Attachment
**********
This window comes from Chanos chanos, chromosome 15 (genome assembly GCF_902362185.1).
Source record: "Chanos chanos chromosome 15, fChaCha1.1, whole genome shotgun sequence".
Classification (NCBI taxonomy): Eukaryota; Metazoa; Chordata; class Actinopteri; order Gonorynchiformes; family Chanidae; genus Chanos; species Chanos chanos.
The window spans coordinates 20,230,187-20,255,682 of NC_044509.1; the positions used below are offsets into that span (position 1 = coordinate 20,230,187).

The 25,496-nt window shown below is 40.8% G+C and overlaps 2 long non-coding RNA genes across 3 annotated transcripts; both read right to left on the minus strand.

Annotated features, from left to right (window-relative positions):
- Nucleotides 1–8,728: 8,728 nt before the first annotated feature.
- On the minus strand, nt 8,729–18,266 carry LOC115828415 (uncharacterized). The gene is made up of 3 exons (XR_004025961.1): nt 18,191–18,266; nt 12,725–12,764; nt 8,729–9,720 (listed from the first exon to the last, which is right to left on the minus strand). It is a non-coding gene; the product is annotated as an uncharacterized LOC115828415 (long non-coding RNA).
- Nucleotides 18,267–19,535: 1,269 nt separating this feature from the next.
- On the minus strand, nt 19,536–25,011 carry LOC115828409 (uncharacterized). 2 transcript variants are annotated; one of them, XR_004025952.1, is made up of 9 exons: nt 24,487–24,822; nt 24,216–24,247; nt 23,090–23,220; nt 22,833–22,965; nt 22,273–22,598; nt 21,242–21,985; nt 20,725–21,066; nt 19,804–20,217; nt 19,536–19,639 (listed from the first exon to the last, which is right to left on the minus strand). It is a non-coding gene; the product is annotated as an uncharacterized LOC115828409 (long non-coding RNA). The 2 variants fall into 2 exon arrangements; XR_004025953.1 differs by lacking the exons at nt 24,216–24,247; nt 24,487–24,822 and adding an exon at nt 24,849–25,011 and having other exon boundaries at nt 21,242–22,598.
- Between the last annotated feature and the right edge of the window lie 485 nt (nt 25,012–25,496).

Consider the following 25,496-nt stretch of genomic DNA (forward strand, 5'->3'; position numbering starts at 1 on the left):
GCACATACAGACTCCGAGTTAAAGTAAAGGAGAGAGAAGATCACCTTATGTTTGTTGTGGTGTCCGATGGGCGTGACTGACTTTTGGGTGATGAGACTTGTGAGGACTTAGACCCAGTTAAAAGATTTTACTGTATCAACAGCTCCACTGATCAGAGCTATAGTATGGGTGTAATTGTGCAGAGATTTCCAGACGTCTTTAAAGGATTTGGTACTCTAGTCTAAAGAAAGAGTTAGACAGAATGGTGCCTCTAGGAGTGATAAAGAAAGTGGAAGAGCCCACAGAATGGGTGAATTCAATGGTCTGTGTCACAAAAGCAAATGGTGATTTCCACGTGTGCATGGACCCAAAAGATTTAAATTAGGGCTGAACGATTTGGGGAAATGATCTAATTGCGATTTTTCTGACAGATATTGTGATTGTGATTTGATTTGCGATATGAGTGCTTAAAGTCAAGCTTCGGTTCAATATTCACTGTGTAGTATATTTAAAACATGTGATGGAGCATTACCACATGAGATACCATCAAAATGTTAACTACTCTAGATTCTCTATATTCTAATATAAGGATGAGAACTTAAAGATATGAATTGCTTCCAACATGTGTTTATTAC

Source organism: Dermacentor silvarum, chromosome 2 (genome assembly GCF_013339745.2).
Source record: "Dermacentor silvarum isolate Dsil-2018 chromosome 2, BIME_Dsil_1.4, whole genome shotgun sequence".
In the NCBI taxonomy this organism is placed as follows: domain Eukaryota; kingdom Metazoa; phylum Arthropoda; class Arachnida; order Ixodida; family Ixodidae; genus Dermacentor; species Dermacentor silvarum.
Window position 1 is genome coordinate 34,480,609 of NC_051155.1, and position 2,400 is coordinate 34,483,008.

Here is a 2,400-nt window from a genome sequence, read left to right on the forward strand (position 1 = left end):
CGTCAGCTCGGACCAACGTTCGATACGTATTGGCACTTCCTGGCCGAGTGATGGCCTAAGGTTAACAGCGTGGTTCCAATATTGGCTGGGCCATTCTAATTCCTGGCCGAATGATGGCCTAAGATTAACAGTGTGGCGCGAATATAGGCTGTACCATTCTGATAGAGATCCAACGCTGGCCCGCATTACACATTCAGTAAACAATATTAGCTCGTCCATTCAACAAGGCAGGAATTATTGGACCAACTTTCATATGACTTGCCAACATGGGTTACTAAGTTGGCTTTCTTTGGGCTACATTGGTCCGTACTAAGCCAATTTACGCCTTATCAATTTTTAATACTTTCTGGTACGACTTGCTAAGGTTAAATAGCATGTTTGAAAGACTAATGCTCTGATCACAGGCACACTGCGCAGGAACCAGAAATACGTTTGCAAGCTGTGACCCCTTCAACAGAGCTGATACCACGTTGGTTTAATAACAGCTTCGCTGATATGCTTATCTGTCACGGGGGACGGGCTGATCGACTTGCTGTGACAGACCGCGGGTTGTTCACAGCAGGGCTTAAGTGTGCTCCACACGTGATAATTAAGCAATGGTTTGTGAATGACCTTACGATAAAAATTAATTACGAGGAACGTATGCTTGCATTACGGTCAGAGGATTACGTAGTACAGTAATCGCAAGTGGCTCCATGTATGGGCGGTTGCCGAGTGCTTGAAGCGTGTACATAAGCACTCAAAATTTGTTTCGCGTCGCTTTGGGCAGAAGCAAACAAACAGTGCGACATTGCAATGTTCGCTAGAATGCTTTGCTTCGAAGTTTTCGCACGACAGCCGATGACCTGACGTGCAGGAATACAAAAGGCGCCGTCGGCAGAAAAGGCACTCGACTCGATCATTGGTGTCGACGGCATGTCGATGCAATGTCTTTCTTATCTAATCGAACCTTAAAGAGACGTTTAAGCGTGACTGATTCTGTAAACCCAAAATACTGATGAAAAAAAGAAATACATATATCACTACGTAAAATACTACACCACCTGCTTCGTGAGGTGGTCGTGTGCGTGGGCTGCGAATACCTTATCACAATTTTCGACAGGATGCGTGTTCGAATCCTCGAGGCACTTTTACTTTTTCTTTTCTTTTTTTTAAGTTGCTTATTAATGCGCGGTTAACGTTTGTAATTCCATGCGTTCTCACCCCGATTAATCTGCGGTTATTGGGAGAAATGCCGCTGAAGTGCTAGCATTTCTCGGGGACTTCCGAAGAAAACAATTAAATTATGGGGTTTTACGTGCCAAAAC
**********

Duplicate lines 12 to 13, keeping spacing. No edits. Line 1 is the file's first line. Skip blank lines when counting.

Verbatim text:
Consider the following 25,496-nt stretch of genomic DNA (forward strand, 5'->3'; position numbering starts at 1 on the left):
GCACATACAGACTCCGAGTTAAAGTAAAGGAGAGAGAAGATCACCTTATGTTTGTTGTGGTGTCCGATGGGCGTGACTGACTTTTGGGTGATGAGACTTGTGAGGACTTAGACCCAGTTAAAAGATTTTACTGTATCAACAGCTCCACTGATCAGAGCTATAGTATGGGTGTAATTGTGCAGAGATTTCCAGACGTCTTTAAAGGATTTGGTACTCTAGTCTAAAGAAAGAGTTAGACAGAATGGTGCCTCTAGGAGTGATAAAGAAAGTGGAAGAGCCCACAGAATGGGTGAATTCAATGGTCTGTGTCACAAAAGCAAATGGTGATTTCCACGTGTGCATGGACCCAAAAGATTTAAATTAGGGCTGAACGATTTGGGGAAATGATCTAATTGCGATTTTTCTGACAGATATTGTGATTGTGATTTGATTTGCGATATGAGTGCTTAAAGTCAAGCTTCGGTTCAATATTCACTGTGTAGTATATTTAAAACATGTGATGGAGCATTACCACATGAGATACCATCAAAATGTTAACTACTCTAGATTCTCTATATTCTAATATAAGGATGAGAACTTAAAGATATGAATTGCTTCCAACATGTGTTTATTAC